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Palestinian engineer vanished from Ukrainian
United Nations agency confirms.
The U.N. agency believes he was abducted and
illegally transported by Israeli security forces,
Israeli secret service Mossad carried out the abduction
in order to sabotage a key electric power plant
in Gaza Strip where he worked as a senior manager.
www.kyivpost.com...

^ who is orchestrating the events in Ukraine ? ^
btw Ukrainian independence/nationalism is hated by zionists,
and marxists ever since Ukraine has become independent.

It's all theater/ dog and pony show

hamodia.com...

www.the-american-interest.com...

jewbellish.com...

www.bloomberg.com...
The world theater/colonization is run by the marxits elites

Israeli soldier who led a Kiev fighting unit ! ! :
www.haaretz.com...



edit on 18/3/14 by ToneDeaf because: (no reason given)



posted on Mar, 18 2014 @ 04:31 AM
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TritonTaranis
Russians we're aloud to vote in previous elections

Not Russia speaking Ukrainians but Actual Russian Russia's

Becomes more of a joke the more the facts come out

www.ctvnews.ca...

edit on 17-3-2014 by TritonTaranis because: (no reason given)


You should watch that again. First of all he is talking about that happening in Ukrainian elections, not on Crimea. It was still wrong, and yes it is known that the Ukranian President was a patsy of Putin, he even ran to Russia after being deposed, which is part of the reason that Russians who were not citizens of Ukraine were allowed to vote...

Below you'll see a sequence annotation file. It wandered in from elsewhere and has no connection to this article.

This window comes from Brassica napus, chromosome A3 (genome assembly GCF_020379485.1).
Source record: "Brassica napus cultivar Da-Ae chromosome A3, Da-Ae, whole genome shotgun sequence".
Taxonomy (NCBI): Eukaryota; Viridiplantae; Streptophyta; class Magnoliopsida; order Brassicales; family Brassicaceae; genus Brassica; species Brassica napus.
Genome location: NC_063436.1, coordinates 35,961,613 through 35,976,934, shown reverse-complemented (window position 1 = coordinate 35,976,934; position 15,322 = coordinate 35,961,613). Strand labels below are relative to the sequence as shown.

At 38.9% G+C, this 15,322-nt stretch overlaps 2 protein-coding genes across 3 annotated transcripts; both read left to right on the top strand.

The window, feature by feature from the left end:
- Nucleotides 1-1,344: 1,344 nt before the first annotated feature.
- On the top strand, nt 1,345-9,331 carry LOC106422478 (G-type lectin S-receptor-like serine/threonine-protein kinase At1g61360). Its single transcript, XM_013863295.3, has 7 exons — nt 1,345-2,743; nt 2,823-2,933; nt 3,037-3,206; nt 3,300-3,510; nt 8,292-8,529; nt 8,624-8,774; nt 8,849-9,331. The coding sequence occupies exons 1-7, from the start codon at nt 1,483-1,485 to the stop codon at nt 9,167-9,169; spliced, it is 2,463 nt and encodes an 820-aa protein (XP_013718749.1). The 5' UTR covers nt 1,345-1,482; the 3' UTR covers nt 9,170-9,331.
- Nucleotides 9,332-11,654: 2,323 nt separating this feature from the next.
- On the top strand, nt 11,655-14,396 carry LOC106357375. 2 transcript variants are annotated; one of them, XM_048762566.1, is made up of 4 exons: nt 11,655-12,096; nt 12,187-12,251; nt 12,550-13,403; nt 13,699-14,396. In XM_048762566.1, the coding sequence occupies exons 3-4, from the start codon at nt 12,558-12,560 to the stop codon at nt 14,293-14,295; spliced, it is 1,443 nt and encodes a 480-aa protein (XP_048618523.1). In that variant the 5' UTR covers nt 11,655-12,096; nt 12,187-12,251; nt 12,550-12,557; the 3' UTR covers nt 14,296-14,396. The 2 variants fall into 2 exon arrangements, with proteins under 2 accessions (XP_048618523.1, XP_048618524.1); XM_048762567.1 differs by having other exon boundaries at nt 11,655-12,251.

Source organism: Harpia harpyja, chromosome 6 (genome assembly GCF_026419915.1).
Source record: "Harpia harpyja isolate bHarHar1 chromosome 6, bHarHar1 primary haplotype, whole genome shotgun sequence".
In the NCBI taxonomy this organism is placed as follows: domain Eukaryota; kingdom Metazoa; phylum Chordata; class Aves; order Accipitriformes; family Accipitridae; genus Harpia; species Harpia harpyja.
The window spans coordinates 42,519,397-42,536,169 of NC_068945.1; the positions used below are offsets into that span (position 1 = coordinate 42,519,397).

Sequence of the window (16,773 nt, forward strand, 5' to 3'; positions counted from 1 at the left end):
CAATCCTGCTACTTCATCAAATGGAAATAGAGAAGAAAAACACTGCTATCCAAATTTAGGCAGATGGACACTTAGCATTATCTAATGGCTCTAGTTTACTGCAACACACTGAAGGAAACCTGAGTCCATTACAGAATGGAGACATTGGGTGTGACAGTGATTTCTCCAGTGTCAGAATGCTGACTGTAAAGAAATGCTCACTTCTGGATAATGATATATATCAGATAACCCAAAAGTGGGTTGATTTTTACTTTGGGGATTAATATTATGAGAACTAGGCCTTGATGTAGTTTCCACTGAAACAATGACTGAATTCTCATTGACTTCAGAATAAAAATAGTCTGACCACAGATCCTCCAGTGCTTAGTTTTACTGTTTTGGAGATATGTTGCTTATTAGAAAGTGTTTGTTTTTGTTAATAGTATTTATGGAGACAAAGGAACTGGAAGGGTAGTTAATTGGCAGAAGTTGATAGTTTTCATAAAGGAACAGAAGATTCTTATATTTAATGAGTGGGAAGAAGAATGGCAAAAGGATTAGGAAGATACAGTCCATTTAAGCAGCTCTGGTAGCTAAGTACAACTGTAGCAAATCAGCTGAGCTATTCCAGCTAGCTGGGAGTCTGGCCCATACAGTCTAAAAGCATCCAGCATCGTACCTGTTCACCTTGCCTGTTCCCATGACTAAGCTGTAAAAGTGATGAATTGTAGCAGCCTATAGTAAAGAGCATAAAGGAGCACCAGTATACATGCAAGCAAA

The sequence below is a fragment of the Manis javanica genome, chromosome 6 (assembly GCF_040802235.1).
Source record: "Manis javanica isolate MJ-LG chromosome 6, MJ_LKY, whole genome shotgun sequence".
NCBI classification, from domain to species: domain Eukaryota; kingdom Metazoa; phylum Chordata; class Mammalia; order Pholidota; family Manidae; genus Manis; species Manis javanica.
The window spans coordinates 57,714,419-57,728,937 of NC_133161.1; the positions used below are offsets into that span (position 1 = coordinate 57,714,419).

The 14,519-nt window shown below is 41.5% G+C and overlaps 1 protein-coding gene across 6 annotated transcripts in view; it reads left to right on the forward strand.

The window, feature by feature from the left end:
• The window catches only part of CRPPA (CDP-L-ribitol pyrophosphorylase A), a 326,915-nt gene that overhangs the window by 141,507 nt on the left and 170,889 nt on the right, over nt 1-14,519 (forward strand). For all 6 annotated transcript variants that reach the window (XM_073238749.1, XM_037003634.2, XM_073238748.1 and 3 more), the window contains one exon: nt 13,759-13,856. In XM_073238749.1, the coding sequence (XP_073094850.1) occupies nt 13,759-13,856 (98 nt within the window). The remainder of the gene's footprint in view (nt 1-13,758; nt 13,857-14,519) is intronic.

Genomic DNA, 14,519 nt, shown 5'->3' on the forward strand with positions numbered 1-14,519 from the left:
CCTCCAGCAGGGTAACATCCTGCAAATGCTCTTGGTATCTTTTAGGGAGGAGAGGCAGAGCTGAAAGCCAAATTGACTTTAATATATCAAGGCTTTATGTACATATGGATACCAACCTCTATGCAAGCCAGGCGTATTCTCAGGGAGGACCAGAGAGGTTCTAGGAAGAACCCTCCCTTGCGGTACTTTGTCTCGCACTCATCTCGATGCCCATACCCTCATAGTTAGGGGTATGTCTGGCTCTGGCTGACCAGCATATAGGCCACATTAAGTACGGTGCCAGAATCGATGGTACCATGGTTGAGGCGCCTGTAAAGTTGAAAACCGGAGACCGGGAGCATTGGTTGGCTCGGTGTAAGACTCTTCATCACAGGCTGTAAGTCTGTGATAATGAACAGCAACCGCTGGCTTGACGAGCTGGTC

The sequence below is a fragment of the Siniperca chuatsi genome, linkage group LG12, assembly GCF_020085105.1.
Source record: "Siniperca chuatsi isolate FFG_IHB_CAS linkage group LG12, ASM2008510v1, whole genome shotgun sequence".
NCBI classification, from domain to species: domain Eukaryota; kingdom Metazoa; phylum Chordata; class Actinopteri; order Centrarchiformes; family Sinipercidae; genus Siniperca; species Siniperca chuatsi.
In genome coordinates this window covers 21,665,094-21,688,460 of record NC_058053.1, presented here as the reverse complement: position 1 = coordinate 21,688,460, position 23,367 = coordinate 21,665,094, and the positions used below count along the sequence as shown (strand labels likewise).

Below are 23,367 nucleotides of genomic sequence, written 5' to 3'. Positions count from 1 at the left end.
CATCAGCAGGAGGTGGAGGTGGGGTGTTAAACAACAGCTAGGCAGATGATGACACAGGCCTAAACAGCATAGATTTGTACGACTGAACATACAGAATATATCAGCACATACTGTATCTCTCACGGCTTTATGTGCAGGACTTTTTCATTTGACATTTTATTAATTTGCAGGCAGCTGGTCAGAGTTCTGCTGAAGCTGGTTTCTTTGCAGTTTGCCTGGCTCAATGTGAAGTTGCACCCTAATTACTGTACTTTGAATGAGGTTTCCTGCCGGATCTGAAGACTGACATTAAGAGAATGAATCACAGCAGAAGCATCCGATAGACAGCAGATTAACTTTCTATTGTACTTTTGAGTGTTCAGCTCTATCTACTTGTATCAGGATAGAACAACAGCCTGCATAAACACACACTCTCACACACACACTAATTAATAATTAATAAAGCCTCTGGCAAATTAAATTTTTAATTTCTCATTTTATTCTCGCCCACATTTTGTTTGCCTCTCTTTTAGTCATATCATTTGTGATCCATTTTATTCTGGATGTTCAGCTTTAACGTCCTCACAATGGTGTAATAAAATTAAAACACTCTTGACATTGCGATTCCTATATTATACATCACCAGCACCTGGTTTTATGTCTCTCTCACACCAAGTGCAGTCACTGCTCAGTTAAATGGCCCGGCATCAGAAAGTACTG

In Crimea, the laws make it illegal for people with other nationalities to vote. They have to be Crimean citizens to be able to vote.

The Russian journalist even explains this in the video I posted.


edit on 18-3-2014 by ElectricUniverse because: (no reason given)



posted on Mar, 18 2014 @ 04:45 AM
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edit on 18-3-2014 by paddz420 because: (no reason given)



posted on Mar, 18 2014 @ 04:54 AM
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pheonix358
reply to post by ElectricUniverse
 


Welcome to Western style Democracy where everyone gets a vote, citizens, military, illegal aliens, dogs, cats, just everyone. The US trend for allowing the dead to vote did not catch on in Crimea.

P


WRONG, Crimea was a sovereign nation. It has it's own Constitution, and it's own laws... Let's see how long it lasts, and what changes the pro-Russian government in Crimea will make to their Constitution, which I am certain they will do so.



posted on Mar, 18 2014 @ 05:12 AM
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reply to post by Vovin